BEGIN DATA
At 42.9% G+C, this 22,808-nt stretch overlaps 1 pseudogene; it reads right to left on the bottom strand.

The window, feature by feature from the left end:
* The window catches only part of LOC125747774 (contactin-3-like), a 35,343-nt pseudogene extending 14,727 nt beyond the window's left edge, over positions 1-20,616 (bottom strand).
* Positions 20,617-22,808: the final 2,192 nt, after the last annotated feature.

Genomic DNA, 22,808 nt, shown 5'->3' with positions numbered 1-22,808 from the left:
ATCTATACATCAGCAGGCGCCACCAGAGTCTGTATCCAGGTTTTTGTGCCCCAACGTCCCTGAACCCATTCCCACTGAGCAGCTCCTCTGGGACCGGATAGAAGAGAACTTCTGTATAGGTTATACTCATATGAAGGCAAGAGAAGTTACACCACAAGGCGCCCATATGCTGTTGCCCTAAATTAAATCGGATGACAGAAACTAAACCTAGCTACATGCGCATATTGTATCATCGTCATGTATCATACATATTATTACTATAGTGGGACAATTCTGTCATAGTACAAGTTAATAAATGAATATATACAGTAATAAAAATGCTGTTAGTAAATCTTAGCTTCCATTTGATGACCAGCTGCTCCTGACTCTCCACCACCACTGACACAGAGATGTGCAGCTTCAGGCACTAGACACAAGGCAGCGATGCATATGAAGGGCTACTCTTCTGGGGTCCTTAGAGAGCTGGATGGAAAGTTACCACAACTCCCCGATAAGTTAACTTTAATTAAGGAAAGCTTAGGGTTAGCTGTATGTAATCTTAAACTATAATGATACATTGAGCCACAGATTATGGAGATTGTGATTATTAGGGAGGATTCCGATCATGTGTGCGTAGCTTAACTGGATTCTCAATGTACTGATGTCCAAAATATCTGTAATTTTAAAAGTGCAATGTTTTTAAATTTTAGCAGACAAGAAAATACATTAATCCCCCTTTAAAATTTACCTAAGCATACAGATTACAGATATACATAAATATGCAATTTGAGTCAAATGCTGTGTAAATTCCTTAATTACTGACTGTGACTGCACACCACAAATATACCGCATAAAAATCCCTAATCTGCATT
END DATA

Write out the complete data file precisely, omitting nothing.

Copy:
At 42.9% G+C, this 22,808-nt stretch overlaps 1 pseudogene; it reads right to left on the bottom strand.

The window, feature by feature from the left end:
* The window catches only part of LOC125747774 (contactin-3-like), a 35,343-nt pseudogene extending 14,727 nt beyond the window's left edge, over positions 1-20,616 (bottom strand).
* Positions 20,617-22,808: the final 2,192 nt, after the last annotated feature.

Genomic DNA, 22,808 nt, shown 5'->3' with positions numbered 1-22,808 from the left:
ATCTATACATCAGCAGGCGCCACCAGAGTCTGTATCCAGGTTTTTGTGCCCCAACGTCCCTGAACCCATTCCCACTGAGCAGCTCCTCTGGGACCGGATAGAAGAGAACTTCTGTATAGGTTATACTCATATGAAGGCAAGAGAAGTTACACCACAAGGCGCCCATATGCTGTTGCCCTAAATTAAATCGGATGACAGAAACTAAACCTAGCTACATGCGCATATTGTATCATCGTCATGTATCATACATATTATTACTATAGTGGGACAATTCTGTCATAGTACAAGTTAATAAATGAATATATACAGTAATAAAAATGCTGTTAGTAAATCTTAGCTTCCATTTGATGACCAGCTGCTCCTGACTCTCCACCACCACTGACACAGAGATGTGCAGCTTCAGGCACTAGACACAAGGCAGCGATGCATATGAAGGGCTACTCTTCTGGGGTCCTTAGAGAGCTGGATGGAAAGTTACCACAACTCCCCGATAAGTTAACTTTAATTAAGGAAAGCTTAGGGTTAGCTGTATGTAATCTTAAACTATAATGATACATTGAGCCACAGATTATGGAGATTGTGATTATTAGGGAGGATTCCGATCATGTGTGCGTAGCTTAACTGGATTCTCAATGTACTGATGTCCAAAATATCTGTAATTTTAAAAGTGCAATGTTTTTAAATTTTAGCAGACAAGAAAATACATTAATCCCCCTTTAAAATTTACCTAAGCATACAGATTACAGATATACATAAATATGCAATTTGAGTCAAATGCTGTGTAAATTCCTTAATTACTGACTGTGACTGCACACCACAAATATACCGCATAAAAATCCCTAATCTGCATT